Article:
Don't Call It a Comeback
Was 2010 American liberalism's Waterloo? How are we to square the achievement of so many goals that have long been on progressive wish lists with the resounding defeat suffered by supporters of these measures in November?
Let's begin with what is a most painful fact for liberals: Conservatism, a doctrine that seemed moribund on election night in 2008, enjoyed a far more rapid comeback than all liberals and even most conservatives anticipated.
More than that, the current brand of conservatism is far more zealous than the political disposition of either Ronald Reagan or George W. Bush. Barry Goldwater went down to a thunderous defeat in 1964 after he declared that "extremism in the defense of liberty is no vice." That might as well be the working slogan of the tea party movement.
The energy in our politics has shifted rightward with an abruptness that was inconceivable in the final weeks of the 2008 campaign, when Barack Obama could call a rally and count on tens of thousands to materialize almost at an instant.
If there is one thing the Obama White House most underestimates, it is the dispirited mood of its troops. This is not just about "the Left" but, more importantly, about his broader rank-and-file who expected that he would usher in more change, enjoy more success in confronting his Republican opponents, and prove more skilled in shifting the nation's political dialogue in a progressive direction.
For the president's loyalists, of course, this indictment is profoundly unfair. He inherited a mess at home and abroad. The economic downturn began on Bush's watch, but its bitter fruits were harvested after Obama took office. By contrast, Franklin Roosevelt took power after Herbert Hoover had presided over three of the most miserable years in American economic history. Blame was firmly fixed on Hoover by the time FDR showed up with his jaunty smile and contagious optimism.
And, yes, there is the small issue of Obama's real achievements, the health-care law above all. If insuring 32 million more Americans is not an enormous social reform, then nothing can be said to count as change. The now well-rehearsed list of additional accomplishments--from Wall Street and student loan reform to the end of "don't ask, don't tell" to the simple fact that the economy's catastrophic slide was halted and reversed--would, in the abstract, do any administration proud.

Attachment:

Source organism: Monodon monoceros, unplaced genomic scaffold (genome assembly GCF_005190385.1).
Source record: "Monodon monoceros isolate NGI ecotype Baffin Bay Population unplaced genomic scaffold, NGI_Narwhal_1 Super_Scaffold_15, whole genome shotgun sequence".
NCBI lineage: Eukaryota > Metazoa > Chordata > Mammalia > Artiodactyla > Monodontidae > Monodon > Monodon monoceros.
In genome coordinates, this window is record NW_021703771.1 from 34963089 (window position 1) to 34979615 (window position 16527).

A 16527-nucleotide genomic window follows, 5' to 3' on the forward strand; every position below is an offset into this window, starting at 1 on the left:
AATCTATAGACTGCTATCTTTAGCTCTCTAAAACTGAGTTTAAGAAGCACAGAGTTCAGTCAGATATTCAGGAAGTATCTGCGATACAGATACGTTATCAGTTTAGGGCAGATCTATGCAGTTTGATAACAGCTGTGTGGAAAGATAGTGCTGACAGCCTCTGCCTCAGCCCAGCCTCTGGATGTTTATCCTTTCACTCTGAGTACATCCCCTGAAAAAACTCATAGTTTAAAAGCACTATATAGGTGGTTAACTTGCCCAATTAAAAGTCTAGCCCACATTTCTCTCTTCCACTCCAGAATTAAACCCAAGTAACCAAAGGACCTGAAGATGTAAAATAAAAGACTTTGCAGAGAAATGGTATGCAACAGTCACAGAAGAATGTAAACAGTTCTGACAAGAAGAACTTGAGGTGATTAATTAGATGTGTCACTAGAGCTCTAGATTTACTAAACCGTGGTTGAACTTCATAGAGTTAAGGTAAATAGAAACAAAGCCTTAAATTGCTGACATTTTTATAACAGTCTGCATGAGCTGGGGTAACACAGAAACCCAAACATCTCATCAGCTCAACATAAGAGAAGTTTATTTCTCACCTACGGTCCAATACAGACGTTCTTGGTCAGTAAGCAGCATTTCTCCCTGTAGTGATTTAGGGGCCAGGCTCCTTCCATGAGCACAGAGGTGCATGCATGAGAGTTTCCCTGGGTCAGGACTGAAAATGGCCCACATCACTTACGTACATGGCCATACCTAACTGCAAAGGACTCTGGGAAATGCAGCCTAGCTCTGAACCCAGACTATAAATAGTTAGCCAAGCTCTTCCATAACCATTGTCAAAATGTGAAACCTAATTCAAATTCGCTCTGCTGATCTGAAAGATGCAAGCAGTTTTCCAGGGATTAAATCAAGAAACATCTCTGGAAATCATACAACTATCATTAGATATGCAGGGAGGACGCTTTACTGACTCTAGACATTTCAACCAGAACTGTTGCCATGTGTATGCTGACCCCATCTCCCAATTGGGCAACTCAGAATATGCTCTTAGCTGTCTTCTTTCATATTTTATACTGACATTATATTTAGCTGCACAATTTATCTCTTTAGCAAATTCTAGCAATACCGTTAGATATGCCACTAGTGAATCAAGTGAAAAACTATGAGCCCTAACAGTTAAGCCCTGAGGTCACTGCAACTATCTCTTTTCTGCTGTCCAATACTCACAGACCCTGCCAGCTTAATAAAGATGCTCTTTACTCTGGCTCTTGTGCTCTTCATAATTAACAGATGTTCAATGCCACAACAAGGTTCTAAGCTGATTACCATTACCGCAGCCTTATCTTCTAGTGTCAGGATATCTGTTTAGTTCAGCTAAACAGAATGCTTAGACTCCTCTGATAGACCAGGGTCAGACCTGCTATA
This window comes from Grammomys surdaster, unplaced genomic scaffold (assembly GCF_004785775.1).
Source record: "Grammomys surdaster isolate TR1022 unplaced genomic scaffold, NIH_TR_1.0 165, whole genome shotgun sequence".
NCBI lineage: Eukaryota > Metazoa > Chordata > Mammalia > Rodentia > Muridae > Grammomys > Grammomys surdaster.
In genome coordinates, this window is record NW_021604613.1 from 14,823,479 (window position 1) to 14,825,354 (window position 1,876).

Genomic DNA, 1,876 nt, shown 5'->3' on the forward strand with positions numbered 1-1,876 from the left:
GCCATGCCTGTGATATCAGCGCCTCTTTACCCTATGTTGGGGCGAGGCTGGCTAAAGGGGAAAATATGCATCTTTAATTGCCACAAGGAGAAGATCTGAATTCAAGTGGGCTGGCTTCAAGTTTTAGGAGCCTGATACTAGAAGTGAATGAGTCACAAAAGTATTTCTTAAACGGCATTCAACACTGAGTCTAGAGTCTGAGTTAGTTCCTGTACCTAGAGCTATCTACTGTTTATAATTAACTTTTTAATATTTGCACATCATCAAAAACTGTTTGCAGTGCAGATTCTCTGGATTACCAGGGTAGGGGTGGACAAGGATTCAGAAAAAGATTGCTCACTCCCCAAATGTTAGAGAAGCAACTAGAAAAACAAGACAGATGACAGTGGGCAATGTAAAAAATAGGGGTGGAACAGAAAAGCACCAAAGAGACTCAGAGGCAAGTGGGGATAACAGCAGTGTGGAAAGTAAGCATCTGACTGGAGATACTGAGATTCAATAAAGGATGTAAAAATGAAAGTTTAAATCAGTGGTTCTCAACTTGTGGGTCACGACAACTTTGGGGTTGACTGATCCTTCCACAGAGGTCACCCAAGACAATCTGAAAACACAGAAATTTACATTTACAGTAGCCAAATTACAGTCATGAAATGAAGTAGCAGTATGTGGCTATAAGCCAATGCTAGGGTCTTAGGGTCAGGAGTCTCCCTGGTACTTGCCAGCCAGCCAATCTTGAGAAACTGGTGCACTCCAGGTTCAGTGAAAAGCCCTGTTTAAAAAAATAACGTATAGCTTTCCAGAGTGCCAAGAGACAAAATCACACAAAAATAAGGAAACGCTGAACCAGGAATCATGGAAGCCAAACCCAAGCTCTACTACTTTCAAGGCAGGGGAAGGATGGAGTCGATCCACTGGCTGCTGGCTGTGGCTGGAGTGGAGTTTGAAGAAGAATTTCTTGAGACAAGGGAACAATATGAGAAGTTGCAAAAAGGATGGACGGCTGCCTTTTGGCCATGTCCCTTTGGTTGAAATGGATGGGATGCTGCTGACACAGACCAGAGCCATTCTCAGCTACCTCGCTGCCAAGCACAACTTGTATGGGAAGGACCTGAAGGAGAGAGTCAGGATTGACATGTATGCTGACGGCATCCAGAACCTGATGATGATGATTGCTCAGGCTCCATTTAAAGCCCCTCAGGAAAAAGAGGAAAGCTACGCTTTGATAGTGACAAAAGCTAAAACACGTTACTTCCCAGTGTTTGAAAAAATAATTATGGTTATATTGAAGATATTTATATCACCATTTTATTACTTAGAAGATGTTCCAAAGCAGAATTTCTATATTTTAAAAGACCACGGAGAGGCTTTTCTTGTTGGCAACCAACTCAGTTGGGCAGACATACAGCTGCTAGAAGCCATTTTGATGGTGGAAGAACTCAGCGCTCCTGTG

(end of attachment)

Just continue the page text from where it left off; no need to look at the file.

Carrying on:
What, then, can Obama and his discouraged allies do to regain the initiative?
For starters, they must restore a functional relationship between the White House and its sometimes-friends, sometimes-critics on the left. Too often, the White House has been caught whining about its progressive critics. The president's aides act as if whatever Obama happens to decide is the only sensible and realistic thing to do. For the Left to ask Obama to be bolder in testing the limits of the possible means it is doing its job of pushing the president to do more, and to do it faster. Conservatives have mastered this approach. Why can't liberals do the same?
But too often, progressives have spent more time complaining about what wasn't done than in finding ways to build on what has actually been achieved. It took decades to complete the modern Social Security system, and years to move from tepid to robust civil-rights laws and from modest to comprehensive environmental regulation. Impatience is indispensable to getting reform started; patience is essential to seeing its promise fulfilled.
And both the liberals and Obama need to escape the bubbles of legislative and narrowly ideological politics and re-engage the country on what can only be called a spiritual level. Modern American liberalism is not some abstract and alien creed. At its best, it marries a practical, get-things-done approach to government with a devotion to fairness, justice and compassion. These sentiments are grounded in the nation's religious traditions and also in our commitment to community-building that Alexis de Tocqueville so appreciated.
Conservatives talk so much about first principles that they seem to forget how difficult it is to govern effectively. Liberals talk so much about specific programs that they forget how much citizens care about the values that undergird those programs and the moral choices that nurture those values.
In 2010, American liberals should have been cured of any overconfidence. Now, they and the president need to rekindle the hope that this year will be most remembered not for the defeats, but for the first steps taken down a more promising road.
(c) 2010, Washington Post Writers Group
About the Author
E. J. Dionne Jr. is a syndicated columnist, professor of government at Georgetown University, and a senior fellow at the Brookings Institution. His most recent book is Our Divided Political Heart: The Battle for the American Idea in an Age of Discontent (Bloomsbury Press).